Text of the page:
20. 20.
    Schaltegger, S., Hansen, E., Lüdeke-Freund, F.: Business models for sustainability: Origins, present research, and future avenues. Org. Environ. (2016). doi:http://dx.doi.org/10.1177/1086026615599806 (online first)
  21. 21.
    Upward, A., Jones, P.: An ontology for strongly sustainable business models: defining an enterprise framework compatible with natural and social science. Org. Environ. (2016). doi:http://dx.doi.org/10.1177/1086026615592933 (online first)
  22. 22.
    Clinton, L., Whisnant, R.: Model Behavior—20 Business Model Innovations for Sustainability. SustainAbility, London (2014)Google Scholar
  23. 23.
    Kiron, D., Kruschwitz, N., Haanaes, K., Reeves, M., Goh, E.: The Innovation Bottom Line. MIT Sloan Management Review Research Report Winter. MIT-SMR and The Boston Consulting Group, Cambridge (2013)Google Scholar
  24. 24.
    Bocken, N.: Sustainable venture capital—catalyst for sustainable start-up success? J. Clean. Prod. Part A 108, 647–658 (2015)CrossRefGoogle Scholar
  25. 25.
    Yin, R.: Case Study Research. Design and Methods, 2nd edn. Sage, Thousand Oaks (1994)Google Scholar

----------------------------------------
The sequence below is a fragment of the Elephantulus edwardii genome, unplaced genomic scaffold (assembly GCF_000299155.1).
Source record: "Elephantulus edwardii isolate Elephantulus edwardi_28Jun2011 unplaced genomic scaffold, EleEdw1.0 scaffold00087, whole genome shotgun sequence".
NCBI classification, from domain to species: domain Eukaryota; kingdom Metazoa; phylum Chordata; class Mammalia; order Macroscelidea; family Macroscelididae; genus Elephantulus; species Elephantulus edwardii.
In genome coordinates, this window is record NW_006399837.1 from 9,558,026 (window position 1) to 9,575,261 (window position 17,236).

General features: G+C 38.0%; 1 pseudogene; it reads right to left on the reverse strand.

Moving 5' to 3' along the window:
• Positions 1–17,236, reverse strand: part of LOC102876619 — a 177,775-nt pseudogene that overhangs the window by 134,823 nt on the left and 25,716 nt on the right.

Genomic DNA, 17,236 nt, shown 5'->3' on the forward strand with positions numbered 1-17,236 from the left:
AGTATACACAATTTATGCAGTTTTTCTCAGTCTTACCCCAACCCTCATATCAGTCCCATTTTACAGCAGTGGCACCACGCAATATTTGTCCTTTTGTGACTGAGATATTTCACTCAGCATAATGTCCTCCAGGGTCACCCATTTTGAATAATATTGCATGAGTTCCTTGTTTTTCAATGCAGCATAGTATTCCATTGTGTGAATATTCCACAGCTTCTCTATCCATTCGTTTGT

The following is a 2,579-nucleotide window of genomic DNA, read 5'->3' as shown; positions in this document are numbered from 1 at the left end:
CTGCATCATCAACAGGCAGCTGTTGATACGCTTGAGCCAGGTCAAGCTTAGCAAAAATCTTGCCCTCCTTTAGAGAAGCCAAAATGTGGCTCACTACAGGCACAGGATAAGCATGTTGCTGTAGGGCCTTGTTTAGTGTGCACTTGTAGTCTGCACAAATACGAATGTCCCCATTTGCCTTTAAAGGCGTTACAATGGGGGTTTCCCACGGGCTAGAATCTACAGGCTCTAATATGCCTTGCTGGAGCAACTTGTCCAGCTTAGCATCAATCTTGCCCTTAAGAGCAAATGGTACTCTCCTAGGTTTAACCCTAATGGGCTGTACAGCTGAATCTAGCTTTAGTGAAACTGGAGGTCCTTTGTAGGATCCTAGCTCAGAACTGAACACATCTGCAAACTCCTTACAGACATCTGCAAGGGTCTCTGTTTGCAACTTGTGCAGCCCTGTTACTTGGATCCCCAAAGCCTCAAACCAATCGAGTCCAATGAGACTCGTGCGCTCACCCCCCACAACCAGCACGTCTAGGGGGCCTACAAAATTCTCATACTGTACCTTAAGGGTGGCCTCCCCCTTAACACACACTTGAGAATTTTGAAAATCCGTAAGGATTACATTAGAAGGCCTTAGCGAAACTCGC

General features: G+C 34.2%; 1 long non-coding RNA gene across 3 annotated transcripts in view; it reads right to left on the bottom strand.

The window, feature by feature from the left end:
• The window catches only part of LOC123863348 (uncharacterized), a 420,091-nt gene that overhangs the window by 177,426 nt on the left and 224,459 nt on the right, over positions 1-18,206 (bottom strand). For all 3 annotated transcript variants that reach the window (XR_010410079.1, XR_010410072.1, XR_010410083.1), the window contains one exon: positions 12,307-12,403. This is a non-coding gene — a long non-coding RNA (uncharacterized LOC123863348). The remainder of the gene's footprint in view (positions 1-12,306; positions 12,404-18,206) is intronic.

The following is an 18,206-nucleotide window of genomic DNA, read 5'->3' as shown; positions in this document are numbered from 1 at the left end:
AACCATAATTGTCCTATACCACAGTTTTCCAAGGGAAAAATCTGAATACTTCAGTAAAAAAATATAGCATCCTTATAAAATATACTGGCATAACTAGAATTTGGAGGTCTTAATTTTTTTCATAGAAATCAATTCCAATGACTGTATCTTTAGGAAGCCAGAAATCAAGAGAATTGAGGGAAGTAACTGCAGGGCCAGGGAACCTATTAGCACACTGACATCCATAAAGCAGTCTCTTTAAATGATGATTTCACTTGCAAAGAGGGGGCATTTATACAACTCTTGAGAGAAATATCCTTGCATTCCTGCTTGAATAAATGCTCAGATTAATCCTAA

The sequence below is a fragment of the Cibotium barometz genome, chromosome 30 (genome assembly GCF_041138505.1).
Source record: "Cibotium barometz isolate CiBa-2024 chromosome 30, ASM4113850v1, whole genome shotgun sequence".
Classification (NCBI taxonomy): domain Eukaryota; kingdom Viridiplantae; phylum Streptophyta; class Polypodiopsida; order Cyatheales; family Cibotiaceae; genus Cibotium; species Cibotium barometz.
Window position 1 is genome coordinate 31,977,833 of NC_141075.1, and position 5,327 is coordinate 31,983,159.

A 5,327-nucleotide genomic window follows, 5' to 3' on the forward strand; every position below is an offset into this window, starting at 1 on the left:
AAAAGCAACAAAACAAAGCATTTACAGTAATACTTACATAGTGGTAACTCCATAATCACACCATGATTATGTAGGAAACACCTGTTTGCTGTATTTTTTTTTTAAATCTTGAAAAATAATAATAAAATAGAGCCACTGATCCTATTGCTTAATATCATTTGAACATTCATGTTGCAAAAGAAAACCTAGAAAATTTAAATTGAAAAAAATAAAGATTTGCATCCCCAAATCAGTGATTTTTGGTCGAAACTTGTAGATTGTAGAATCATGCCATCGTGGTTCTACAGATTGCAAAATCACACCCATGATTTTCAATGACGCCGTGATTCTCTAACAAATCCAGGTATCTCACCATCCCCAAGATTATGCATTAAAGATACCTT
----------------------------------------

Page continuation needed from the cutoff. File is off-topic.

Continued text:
26. 26.
    Gazelle: Our story. Available at: https://www.gazelle.com/our_story. Accessed 21 Oct 2015
  27. 27.
    Makower, J.: Two steps forward. One year later, Yerdle’s founders share their insights on sharing. GreenBiz. Available at: http://www.greenbiz.com/blog/2013/11/25/yerdle-cofounders-share-insights-sharing, 25 Nov 2013. Accessed 21 Oct 2015
  28. 28.
    Aster, N.: Yerdle’s critics miss the point. Triple pundit. Available at: http://www.triplepundit.com/special/rise-of-the-sharing-economy/yerdles-critics-missing-point/ (2014). Accessed 27 Oct 2015
  29. 29.
    MudJeans: About. Available at: http://www.mudjeans.eu/about/ (2015). Accessed 21 Oct 2015
  30. 30.
    Bugaboo: About. Available at: https://www.bugaboo.com/NL/en_NL/about (2015a). Accessed 21 Oct 2015
  31. 31.
    Bugaboo: Flexplan. Available at: https://www.bugaboo.com/NL/en_NL/strollers/bugabooflexplan (2015b). Accessed 21 Oct 2015

Copyright information

© Springer International Publishing Switzerland 2016

Authors and Affiliations

  • Nancy M. P. Bocken
    • 1
    • 2
  • Ilka Weissbrod
    • 3
  • Mike Tennant
    • 3
  1. 1.Industrial Design EngineeringDelft University of TechnologyDelftThe Netherlands
  2. 2.Institute for Manufacturing, Department of EngineeringUniversity of CambridgeCambridgeUK
  3. 3.Centre for Environmental Policy, Faculty of Natural SciencesImperial College LondonLondonUK

Personalised recommendations